Kevin and Mark were acquainted with each other from conferences and industry meetings, and Patrick Farrell knew that they held similar values and ethics. Patrick decided to set up a meeting between the two parties. Mark was in blessedly good health as was his company. Burke Esposito still wanted a Connecticut buyer, as the belief was held that it would be more acceptable and comforting for clients. Kevin was from Missouri and thus, was a risk due to the distance. However, Patrick Farrell, had not only witnessed, but was instrumental to Kevin’s successes. He was aware that many of Kevin’s “no big deal” virtues were, in fact, a very big deal and Kevin could bring to bear his track record of creating improbable successes in distant locations.
As Mark stated, “The more I got to know Kevin the more I liked him, and the more confidence I had in him.” Mark was still concerned about Kevin wanting to acquire a business larger than his own and headquartered so far away. It was a risky proposition, but Mark felt Kevin was authentic. Mark had numerous reassuring calls about his character and capabilities from Patrick Farrell, Richard Lampen, Ladenburg Thalmann Financial Services Inc.’s CEO, and Philip Blancato, President of Ladenburg’s Asset Management division. They believed that if anyone could make this a success, these two men were capable.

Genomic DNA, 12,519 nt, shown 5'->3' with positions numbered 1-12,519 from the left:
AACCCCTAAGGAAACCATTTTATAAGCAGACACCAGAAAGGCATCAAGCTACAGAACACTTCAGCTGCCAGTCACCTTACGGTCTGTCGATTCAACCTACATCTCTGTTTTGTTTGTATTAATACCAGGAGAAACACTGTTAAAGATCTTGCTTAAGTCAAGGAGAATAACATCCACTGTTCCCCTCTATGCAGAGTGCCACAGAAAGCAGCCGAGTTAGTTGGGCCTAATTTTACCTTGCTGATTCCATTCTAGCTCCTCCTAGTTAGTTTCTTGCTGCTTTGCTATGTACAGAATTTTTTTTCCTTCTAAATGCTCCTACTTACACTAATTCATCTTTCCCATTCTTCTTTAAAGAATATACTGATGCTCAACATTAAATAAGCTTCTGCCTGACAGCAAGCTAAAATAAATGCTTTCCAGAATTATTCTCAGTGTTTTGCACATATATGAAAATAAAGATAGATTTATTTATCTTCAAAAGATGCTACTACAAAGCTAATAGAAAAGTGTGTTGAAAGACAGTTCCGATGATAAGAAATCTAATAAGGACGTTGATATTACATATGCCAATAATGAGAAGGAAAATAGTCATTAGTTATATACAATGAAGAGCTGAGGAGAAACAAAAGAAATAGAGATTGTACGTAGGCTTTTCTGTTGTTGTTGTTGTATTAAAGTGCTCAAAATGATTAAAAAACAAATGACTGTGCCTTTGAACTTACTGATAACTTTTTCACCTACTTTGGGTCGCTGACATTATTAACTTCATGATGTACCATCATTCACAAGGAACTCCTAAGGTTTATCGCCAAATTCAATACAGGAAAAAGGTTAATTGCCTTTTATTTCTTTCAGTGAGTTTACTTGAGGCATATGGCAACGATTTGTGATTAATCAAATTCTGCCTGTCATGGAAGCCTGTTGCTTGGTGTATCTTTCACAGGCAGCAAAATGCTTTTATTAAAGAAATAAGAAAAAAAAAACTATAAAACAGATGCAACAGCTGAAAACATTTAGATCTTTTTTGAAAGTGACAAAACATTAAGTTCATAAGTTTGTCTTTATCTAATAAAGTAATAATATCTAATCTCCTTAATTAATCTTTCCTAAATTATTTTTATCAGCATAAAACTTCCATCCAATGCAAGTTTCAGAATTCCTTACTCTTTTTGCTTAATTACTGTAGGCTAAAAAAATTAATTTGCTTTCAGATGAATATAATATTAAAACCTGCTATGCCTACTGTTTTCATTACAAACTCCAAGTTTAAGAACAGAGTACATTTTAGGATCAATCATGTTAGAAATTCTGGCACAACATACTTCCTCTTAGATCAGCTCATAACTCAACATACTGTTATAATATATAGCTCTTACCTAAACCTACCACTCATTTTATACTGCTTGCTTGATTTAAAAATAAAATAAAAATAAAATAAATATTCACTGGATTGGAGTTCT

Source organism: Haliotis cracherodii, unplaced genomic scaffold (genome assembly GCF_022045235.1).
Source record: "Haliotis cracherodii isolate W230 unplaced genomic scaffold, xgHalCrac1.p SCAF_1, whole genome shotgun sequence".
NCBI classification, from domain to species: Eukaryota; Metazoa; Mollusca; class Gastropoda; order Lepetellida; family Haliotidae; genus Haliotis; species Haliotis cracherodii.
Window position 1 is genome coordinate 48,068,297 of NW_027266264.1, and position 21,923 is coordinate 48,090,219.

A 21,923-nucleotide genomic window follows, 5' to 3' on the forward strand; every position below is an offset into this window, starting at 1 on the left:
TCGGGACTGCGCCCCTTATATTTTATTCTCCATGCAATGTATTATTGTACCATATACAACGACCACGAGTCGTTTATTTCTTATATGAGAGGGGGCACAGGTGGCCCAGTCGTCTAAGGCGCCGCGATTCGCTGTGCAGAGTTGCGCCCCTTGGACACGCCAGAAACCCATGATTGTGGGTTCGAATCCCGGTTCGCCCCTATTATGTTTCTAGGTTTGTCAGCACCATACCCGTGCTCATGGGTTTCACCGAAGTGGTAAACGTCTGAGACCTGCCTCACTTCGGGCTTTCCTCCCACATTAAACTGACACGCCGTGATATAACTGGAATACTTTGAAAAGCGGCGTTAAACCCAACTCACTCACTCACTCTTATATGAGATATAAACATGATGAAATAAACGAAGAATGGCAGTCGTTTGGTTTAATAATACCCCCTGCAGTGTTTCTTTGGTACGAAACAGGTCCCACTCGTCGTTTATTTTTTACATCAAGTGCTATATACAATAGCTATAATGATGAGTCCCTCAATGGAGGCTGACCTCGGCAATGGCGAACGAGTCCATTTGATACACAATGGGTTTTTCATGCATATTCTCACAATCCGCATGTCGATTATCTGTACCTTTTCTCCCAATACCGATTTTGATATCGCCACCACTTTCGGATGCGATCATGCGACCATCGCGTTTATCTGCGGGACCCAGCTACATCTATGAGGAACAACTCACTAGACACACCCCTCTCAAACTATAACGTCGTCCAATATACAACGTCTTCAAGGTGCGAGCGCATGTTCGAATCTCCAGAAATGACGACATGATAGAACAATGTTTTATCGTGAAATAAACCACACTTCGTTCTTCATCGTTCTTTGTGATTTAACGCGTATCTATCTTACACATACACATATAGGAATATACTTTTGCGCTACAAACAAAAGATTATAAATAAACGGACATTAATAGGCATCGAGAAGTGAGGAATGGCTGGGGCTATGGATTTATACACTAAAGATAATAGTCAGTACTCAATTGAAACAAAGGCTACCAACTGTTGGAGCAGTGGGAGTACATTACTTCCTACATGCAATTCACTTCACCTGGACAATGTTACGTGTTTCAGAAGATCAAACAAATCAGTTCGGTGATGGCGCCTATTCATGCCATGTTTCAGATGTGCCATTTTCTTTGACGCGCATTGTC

For this acquisition, Kevin did a full year of due diligence prior to a contract. He never hired a CPA. Instead, he ran each analysis himself. There were perhaps twenty meetings between Mark and Kevin. Negotiations commenced and broke down completely more than once. Both men wanted to keep any Burke Esposito employees that wanted to stay, which was another strong consideration for Kevin. Additionally, they agreed to keep Mark on for a full two years after the sale.
Mark brought in an attorney at this point, but believes he over-complicated the process and nearly killed the deal as did several other stumbling points along the way. There were many people that said Kevin was risking too much and the current economic environment would end both companies. Looking for a neutral opinion, eventually Kevin picked up the phone and called a renowned economist. He was able to speak with him directly to get unbiased and clear advice. He was instructed to ”press on with your plan”. Finally taking a bold step, he agreed to move his wife, six children and two dogs from Missouri to Connecticut. However, just days before they were ready for contracts, the negotiations completely broke down and the process ended. The decision was made not to proceed with the acquisition. After more than a year’s work, all seemed to be lost. Then in a pivotal moment, minutes later, Kevin picked up the phone